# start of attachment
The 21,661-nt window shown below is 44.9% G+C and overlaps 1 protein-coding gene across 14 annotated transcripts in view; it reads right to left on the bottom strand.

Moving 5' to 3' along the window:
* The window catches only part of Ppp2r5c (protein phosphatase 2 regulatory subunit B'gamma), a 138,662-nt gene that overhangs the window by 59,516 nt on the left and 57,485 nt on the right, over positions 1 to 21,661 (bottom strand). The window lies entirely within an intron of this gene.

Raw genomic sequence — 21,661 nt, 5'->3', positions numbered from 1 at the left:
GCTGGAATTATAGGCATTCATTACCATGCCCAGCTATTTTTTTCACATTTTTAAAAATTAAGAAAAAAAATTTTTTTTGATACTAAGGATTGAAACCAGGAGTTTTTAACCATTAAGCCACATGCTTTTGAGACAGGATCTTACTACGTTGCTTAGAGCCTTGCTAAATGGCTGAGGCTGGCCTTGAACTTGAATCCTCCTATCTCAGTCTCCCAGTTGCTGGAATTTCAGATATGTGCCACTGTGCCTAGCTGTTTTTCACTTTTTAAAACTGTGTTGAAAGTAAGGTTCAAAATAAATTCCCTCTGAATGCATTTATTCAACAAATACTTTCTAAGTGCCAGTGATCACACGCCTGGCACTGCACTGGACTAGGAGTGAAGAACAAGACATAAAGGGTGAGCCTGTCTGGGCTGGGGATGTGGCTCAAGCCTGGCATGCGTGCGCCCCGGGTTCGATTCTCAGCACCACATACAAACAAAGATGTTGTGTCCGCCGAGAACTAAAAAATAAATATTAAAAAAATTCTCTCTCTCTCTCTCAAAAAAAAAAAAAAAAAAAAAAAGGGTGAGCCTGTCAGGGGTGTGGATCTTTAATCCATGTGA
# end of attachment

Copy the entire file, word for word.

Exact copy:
The 21,661-nt window shown below is 44.9% G+C and overlaps 1 protein-coding gene across 14 annotated transcripts in view; it reads right to left on the bottom strand.

Moving 5' to 3' along the window:
* The window catches only part of Ppp2r5c (protein phosphatase 2 regulatory subunit B'gamma), a 138,662-nt gene that overhangs the window by 59,516 nt on the left and 57,485 nt on the right, over positions 1 to 21,661 (bottom strand). The window lies entirely within an intron of this gene.

Raw genomic sequence — 21,661 nt, 5'->3', positions numbered from 1 at the left:
GCTGGAATTATAGGCATTCATTACCATGCCCAGCTATTTTTTTCACATTTTTAAAAATTAAGAAAAAAAATTTTTTTTGATACTAAGGATTGAAACCAGGAGTTTTTAACCATTAAGCCACATGCTTTTGAGACAGGATCTTACTACGTTGCTTAGAGCCTTGCTAAATGGCTGAGGCTGGCCTTGAACTTGAATCCTCCTATCTCAGTCTCCCAGTTGCTGGAATTTCAGATATGTGCCACTGTGCCTAGCTGTTTTTCACTTTTTAAAACTGTGTTGAAAGTAAGGTTCAAAATAAATTCCCTCTGAATGCATTTATTCAACAAATACTTTCTAAGTGCCAGTGATCACACGCCTGGCACTGCACTGGACTAGGAGTGAAGAACAAGACATAAAGGGTGAGCCTGTCTGGGCTGGGGATGTGGCTCAAGCCTGGCATGCGTGCGCCCCGGGTTCGATTCTCAGCACCACATACAAACAAAGATGTTGTGTCCGCCGAGAACTAAAAAATAAATATTAAAAAAATTCTCTCTCTCTCTCTCAAAAAAAAAAAAAAAAAAAAAAAGGGTGAGCCTGTCAGGGGTGTGGATCTTTAATCCATGTGA